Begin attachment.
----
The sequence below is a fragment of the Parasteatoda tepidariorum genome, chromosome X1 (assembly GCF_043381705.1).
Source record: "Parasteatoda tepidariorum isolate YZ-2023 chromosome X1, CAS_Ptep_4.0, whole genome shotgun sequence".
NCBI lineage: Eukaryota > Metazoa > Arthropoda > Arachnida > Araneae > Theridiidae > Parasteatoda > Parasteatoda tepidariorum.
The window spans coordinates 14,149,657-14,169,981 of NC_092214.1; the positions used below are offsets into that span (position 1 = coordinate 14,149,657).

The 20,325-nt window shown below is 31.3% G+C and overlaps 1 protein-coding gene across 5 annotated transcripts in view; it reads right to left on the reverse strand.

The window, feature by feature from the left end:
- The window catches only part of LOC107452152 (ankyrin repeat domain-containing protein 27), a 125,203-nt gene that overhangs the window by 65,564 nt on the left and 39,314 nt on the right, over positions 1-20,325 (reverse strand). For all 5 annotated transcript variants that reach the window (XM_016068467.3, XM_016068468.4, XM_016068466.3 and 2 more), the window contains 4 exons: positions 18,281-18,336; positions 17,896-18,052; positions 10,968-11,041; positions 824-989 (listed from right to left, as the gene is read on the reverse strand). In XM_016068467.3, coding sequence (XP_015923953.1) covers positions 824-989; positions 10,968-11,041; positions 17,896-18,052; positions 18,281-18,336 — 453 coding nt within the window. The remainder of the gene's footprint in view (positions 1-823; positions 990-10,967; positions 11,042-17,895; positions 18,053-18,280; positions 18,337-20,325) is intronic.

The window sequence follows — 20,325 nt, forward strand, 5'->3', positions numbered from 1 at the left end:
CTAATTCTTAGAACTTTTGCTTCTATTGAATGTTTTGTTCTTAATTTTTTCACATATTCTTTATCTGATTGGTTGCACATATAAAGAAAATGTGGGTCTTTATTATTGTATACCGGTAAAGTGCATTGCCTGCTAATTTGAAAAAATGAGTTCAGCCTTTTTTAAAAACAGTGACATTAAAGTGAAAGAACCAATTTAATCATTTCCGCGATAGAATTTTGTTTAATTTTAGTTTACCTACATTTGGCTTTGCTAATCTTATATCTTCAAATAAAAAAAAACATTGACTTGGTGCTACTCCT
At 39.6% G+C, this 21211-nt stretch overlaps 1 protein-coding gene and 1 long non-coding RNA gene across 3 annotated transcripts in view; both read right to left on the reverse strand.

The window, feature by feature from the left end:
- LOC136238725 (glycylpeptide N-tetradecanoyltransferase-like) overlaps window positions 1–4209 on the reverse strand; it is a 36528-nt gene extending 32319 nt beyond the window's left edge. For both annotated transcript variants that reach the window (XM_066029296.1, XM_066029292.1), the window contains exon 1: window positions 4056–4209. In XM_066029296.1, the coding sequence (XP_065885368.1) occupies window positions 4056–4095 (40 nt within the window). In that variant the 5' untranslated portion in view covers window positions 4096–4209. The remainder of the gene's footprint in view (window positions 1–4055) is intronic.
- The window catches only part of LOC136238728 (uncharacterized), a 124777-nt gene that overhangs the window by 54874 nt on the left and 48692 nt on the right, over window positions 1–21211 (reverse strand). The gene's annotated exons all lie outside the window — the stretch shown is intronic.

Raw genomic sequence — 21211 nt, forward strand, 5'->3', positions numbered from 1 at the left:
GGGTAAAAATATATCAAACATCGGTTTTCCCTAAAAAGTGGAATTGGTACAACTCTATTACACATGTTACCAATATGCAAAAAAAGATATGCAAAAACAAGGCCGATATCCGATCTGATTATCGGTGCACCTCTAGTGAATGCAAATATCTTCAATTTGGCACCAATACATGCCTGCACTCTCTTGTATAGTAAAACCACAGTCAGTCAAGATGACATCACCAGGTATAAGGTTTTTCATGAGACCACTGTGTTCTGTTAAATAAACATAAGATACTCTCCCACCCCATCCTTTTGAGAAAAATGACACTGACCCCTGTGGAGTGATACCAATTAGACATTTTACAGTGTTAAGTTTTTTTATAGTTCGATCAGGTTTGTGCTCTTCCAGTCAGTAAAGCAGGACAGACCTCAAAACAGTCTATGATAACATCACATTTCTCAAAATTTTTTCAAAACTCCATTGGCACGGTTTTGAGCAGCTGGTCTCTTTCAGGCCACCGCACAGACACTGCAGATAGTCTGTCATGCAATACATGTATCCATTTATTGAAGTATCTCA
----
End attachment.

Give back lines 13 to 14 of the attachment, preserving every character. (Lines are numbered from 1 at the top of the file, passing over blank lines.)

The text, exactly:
- The window catches only part of LOC136238728 (uncharacterized), a 124777-nt gene that overhangs the window by 54874 nt on the left and 48692 nt on the right, over window positions 1–21211 (reverse strand). The gene's annotated exons all lie outside the window — the stretch shown is intronic.

Raw genomic sequence — 21211 nt, forward strand, 5'->3', positions numbered from 1 at the left: